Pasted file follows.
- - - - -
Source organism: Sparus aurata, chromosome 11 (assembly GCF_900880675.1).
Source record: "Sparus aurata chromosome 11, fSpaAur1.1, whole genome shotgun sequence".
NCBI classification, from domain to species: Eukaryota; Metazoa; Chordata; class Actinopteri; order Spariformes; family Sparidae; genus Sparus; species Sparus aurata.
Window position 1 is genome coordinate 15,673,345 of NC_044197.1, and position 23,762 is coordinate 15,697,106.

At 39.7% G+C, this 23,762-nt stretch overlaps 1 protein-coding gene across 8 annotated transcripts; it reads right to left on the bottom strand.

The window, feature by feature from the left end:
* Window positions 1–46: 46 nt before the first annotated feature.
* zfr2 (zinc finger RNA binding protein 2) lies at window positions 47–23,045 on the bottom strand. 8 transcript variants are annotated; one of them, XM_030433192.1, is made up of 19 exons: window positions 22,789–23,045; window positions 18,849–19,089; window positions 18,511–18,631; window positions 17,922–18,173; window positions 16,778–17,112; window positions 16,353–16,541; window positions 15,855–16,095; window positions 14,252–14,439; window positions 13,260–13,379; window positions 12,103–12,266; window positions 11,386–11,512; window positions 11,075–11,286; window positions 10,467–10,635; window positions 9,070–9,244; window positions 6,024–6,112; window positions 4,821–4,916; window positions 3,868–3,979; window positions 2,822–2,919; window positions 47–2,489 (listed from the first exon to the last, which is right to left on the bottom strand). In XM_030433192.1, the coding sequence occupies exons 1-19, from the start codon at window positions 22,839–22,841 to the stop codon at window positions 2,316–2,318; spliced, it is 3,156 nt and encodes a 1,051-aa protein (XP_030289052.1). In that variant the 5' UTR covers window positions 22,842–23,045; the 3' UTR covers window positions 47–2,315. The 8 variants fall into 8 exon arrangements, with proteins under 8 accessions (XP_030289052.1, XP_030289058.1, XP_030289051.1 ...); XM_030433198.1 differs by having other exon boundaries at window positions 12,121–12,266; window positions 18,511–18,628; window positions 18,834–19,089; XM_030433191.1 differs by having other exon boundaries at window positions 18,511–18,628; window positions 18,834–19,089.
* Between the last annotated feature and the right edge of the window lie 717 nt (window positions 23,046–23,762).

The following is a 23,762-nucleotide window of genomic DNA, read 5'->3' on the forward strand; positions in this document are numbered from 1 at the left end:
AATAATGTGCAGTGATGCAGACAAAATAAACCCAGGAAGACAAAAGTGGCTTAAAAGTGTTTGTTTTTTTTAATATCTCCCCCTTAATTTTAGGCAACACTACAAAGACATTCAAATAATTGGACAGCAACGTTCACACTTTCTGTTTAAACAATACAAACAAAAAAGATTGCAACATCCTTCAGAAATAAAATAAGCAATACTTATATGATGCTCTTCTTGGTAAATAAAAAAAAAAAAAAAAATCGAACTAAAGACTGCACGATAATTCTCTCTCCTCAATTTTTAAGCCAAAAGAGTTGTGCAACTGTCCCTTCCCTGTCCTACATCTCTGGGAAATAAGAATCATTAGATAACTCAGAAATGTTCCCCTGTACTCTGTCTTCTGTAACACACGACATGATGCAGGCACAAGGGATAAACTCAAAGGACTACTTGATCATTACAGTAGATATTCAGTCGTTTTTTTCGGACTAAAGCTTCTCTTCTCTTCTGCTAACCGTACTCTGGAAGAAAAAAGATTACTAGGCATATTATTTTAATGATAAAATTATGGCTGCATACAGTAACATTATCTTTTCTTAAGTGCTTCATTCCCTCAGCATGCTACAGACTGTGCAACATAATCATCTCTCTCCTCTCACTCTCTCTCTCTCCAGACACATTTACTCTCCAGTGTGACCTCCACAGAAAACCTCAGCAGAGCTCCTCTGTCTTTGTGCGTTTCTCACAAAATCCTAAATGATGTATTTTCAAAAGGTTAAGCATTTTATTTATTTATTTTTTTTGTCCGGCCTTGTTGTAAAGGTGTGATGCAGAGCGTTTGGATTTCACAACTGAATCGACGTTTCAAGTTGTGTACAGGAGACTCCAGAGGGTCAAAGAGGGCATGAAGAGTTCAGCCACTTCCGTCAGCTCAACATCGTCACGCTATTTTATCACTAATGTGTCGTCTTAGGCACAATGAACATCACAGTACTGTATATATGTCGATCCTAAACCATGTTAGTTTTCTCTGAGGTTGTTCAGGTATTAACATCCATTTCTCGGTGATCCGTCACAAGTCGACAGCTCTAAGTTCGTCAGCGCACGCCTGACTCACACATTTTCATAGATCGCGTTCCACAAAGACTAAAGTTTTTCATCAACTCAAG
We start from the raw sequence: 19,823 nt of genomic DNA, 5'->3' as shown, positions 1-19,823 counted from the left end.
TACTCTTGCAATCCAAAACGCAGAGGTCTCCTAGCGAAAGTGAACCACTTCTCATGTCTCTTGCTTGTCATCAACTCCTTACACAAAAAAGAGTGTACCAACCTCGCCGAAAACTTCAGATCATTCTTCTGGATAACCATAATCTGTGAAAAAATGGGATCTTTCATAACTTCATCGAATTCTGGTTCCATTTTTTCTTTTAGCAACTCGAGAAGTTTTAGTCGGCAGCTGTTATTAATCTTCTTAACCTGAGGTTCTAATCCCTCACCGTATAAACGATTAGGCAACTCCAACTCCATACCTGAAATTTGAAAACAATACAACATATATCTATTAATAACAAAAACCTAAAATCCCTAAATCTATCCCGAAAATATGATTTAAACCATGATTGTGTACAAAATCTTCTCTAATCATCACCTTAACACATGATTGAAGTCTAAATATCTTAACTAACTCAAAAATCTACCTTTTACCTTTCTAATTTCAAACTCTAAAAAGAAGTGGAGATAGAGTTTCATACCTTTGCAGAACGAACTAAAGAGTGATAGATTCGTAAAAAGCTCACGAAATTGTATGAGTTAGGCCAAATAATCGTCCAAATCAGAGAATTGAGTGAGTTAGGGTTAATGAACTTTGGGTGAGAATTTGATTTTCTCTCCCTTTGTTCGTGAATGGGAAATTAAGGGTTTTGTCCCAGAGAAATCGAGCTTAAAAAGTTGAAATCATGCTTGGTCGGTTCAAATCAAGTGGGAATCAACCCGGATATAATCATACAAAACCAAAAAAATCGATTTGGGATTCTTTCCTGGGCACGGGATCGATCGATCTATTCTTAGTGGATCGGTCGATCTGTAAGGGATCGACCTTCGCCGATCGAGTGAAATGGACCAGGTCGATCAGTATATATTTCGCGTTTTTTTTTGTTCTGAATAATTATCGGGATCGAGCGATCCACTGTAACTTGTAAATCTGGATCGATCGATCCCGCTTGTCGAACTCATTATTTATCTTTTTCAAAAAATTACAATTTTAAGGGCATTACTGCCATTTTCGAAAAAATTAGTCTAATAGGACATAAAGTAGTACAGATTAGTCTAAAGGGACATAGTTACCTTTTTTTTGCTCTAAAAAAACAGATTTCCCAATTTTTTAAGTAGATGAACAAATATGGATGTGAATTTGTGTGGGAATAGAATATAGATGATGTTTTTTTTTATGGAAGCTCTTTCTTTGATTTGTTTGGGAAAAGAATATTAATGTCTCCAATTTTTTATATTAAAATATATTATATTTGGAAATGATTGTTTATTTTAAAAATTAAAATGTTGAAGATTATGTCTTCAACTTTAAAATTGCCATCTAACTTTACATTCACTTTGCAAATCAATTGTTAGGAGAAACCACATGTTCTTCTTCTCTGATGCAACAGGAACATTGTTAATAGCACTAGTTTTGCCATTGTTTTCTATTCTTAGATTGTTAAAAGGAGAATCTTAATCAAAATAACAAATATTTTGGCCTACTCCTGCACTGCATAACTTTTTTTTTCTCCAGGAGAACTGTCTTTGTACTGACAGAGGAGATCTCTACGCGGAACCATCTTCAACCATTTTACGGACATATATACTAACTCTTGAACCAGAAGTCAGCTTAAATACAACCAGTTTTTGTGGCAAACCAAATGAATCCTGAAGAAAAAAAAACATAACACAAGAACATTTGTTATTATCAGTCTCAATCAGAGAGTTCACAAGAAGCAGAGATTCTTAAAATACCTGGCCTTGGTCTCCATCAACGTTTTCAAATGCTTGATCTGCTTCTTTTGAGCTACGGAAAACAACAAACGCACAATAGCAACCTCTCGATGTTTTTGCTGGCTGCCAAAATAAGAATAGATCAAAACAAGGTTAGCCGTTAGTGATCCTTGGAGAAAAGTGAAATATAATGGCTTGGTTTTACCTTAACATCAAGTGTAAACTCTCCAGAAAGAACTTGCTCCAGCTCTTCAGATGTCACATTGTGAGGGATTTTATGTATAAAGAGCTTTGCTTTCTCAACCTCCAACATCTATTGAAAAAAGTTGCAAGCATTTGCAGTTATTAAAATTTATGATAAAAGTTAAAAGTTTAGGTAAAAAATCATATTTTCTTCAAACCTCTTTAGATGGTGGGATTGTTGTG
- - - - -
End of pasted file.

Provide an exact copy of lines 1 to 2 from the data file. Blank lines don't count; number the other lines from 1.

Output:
Source organism: Sparus aurata, chromosome 11 (assembly GCF_900880675.1).
Source record: "Sparus aurata chromosome 11, fSpaAur1.1, whole genome shotgun sequence".